When Perry Noble began a Bible study in his home he probably never thought it would grow to become one of the largest megachurches in the country. But as the founding pastor of NewSpring Church in Anderson, South Carolina he probably never thought he would be removed from his pastorate for abusing alcohol either.
I am not writing to condemn Perry, he needs our prayers, but his situation has reintroduced the debate over what the Bible says about the use of alcohol. Is it a sin to drink or not?
When this issue is raised someone will invariably remind us Jesus turned the water into wine. This account in the second chapter of John is telling. Drinking opponents say the word for wine (Greek, oinos) in the second chapter of John should be translated “grape juice.”
This poses two problems. First, grape juice does not fit the context. When the headwaiter tastes the water turned into wine, he says, “Every man serves the good wine first, and when the people have drunk freely, then he serves the poorer wine; but you have kept the good wine until now,” John 2:10.
The meaning here is plain, people serve good wine to their guests until their senses are impaired and then they serve them a poorer quality wine. If one substitutes the word “wine” with “grape juice” the verse loses its meaning. Besides, surely the headwaiter knew the difference between wine and grape juice.
Second, Paul uses this same Greek word, oinos, when he admonishes the Ephesians “do not get drunk with wine,” Ephesians 5:18. If oinos means “grape juice” there is no danger of anyone getting drunk; Paul was not warning the Ephesians about drinking grape juice.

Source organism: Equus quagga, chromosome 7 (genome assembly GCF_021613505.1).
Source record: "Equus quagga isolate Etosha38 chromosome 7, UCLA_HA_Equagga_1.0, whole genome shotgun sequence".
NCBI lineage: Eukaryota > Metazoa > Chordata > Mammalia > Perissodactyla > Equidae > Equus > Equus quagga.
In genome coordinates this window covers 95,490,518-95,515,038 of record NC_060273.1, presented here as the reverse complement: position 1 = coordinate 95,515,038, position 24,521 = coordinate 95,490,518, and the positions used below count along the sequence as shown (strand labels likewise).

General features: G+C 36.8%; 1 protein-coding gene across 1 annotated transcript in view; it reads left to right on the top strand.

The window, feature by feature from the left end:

By turning the water into wine, Jesus by His example condones the making and use of wine, and Paul condemns its abuse. I am a strict Biblicist and if I am to be true to the Scriptures I am forced to conclude drinking is not a sin, but drunkenness is.
I would agree that the Scriptures sternly warn us about the abuse of alcohol, and we have all witnessed how its abuse has ruined lives, destroyed families, and creates a host of social ills.
For these reasons it would not bother me if every ounce of alcohol evaporated from the face of the earth and another drop was never produced, but I cannot believe the Scriptures and condemn its use.
Jesus’ first miracle is written in plain English that even a drunken wino could understand. If I told him Jesus turned the water into grape juice he would probably laugh and call me a liar, and he may think I am still lying when I tell him Paul says drunkenness is a sin, and he needs to repent and turn to Christ for forgiveness.
I cannot lie about what the Scriptures say in one place, and expect anyone to trust my testimony of what they say in another place.